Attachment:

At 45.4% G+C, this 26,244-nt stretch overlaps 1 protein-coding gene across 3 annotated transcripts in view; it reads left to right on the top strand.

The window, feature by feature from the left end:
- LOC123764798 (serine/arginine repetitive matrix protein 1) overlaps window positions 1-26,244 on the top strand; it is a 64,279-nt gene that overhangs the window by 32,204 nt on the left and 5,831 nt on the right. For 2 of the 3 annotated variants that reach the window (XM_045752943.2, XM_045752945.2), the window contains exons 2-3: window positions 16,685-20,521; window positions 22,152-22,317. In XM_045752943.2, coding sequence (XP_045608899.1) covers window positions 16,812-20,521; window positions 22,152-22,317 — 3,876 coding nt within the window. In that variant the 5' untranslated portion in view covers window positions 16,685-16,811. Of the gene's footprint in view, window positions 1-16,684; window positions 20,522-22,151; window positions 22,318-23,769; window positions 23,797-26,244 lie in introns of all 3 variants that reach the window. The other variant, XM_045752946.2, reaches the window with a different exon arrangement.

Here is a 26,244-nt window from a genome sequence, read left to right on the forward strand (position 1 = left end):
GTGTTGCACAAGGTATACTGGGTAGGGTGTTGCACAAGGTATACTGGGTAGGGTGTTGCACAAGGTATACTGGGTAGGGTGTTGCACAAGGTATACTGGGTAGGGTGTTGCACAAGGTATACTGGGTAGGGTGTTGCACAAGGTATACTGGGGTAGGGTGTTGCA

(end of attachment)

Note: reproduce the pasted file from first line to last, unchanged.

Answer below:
At 45.4% G+C, this 26,244-nt stretch overlaps 1 protein-coding gene across 3 annotated transcripts in view; it reads left to right on the top strand.

The window, feature by feature from the left end:
- LOC123764798 (serine/arginine repetitive matrix protein 1) overlaps window positions 1-26,244 on the top strand; it is a 64,279-nt gene that overhangs the window by 32,204 nt on the left and 5,831 nt on the right. For 2 of the 3 annotated variants that reach the window (XM_045752943.2, XM_045752945.2), the window contains exons 2-3: window positions 16,685-20,521; window positions 22,152-22,317. In XM_045752943.2, coding sequence (XP_045608899.1) covers window positions 16,812-20,521; window positions 22,152-22,317 — 3,876 coding nt within the window. In that variant the 5' untranslated portion in view covers window positions 16,685-16,811. Of the gene's footprint in view, window positions 1-16,684; window positions 20,522-22,151; window positions 22,318-23,769; window positions 23,797-26,244 lie in introns of all 3 variants that reach the window. The other variant, XM_045752946.2, reaches the window with a different exon arrangement.

Here is a 26,244-nt window from a genome sequence, read left to right on the forward strand (position 1 = left end):
GTGTTGCACAAGGTATACTGGGTAGGGTGTTGCACAAGGTATACTGGGTAGGGTGTTGCACAAGGTATACTGGGTAGGGTGTTGCACAAGGTATACTGGGTAGGGTGTTGCACAAGGTATACTGGGTAGGGTGTTGCACAAGGTATACTGGGGTAGGGTGTTGCA